It is further assumed that the MAPs and IPSGs are already deployed by the NSP and their numbers and locations are chosen during the network planning process. It is also assumed that the NSP provides network connectivity so that any MAP 208 can reach any IPSG 206, and any IPSG 206 can reach any CPE 222. The capacity on the (logical) link between a MAP 208 and an IPSG 206, and similarly between an IPSG 206 and a CPE 222 is normally determined by the bottleneck physical link on the path between the pairs of elements. It is assumed that this capacity information is available to the NSP a priori.

Additionally, it is assumed that MNs 230 are identified using the popular methods of Network Access Identifier (NAI) and/or Access Point Name (APN). A MAP 208 extracts the NAI/APN of the MN during data connection setup time with the MN. From the NAI/APN, it can then identify the destination CPE 222, if there is only one CPE. If there is more than one CPE 222, the MAP 208 can determine the MN's preferred CPE from an Authentication, Authorization and Accounting (AAA) server (not shown). When a MAP 208 redirects a VPN session request from a MN 230 to an IPSG 206, a dynamic tunnel is established between the MN and the IPSG. At this point, the IPSG 206 is aware of the CPE 222 that the MN 230 wants to connect to. From this point on, whenever traffic is received on the dynamic tunnel from the MN 230, the IPSG 206 will forward it through the static tunnel towards that CPE 222. Thus, data connectivity is established end-to-end between a MN 230 and a CPE 222. In steady state, it is assumed that the NSP has an estimate of how much bandwidth is needed to service all the users (MNs) of a customer that establish data connectivity at a MAP and send traffic to a specific CPE.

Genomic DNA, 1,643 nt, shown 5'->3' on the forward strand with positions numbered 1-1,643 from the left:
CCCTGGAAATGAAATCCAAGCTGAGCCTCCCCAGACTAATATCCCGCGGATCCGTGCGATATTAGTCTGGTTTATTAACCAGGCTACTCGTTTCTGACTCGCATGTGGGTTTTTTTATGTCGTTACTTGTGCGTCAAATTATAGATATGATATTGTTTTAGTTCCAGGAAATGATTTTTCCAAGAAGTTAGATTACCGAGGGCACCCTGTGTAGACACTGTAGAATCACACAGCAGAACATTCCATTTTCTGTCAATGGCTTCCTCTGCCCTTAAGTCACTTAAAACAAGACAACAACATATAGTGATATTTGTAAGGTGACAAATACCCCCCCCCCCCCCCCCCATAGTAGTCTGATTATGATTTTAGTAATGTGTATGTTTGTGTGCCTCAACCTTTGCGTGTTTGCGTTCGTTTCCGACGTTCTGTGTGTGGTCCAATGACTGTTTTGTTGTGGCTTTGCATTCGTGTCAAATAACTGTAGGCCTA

FIG. 7 depicts a flow diagram of a method 700 for providing virtual private network (VPN) services based on bandwidth constraints. FIG. 7 should be viewed in conjunction with FIGS. 2, 4, and 6. The method 700 begins at step 701, and proceeds to step 702, a network service provider (NSP) 201 strategically distributes a plurality of IPSGs 206 across various geographic regions, such as, for example, in various parts of a large city, across a state, and/or nationwide.

When an enterprise customer signs up for the VPN service, it provides the NSP the location of its CPEs. The NSP can process customer requests in two ways. In the simple approach, it can process customer requests one at a time, as discussed below with respect to FIG. 8. This approach will achieve local optimal, however, it cannot guarantee global optimal. That is, it cannot guarantee all customers are optimally provisioned to maximize the profit for NSP. The other approach is to consider multiple customers at a time, as discussed below with respect to FIG. 9. Since the formulation with multiple customers achieves global optimal, and the single customer formulation is considered a special case of the multi-customer approach.

At step 704, the NSP 201 distributes a plurality of mobile access points (MAPs) 208 across the various geographic regions, such that the MAPs 208 are located separate and apart (i.e., remote) from the IPSGs 206, as discussed above with respect to steps 302 and 304 of FIG. 3.

The method 700 then proceeds to step 706, where the number and location of network nodes are identified. When the NSP 201 deploys the nodes in the network, the number and location of each IPSG 206 and MAP 208 are identified, as well as the number of customers and their respective intranets 220 and CPEs 222 are identified. Also identified is the bandwidth capacity between the nodes, such that the end-to-end bandwidth capacity may be determined from a MN 230 to a CPE 222. It is noted that the connectivity between nodes may be the shortest path based on hop counts, or the lowest-cost path based on the cost assigned to network links, both of which can be computed by open shortest path first (OSPF). Once the nodes and bandwidth capacity between the nodes have been identified, the method 700 proceeds to step 308.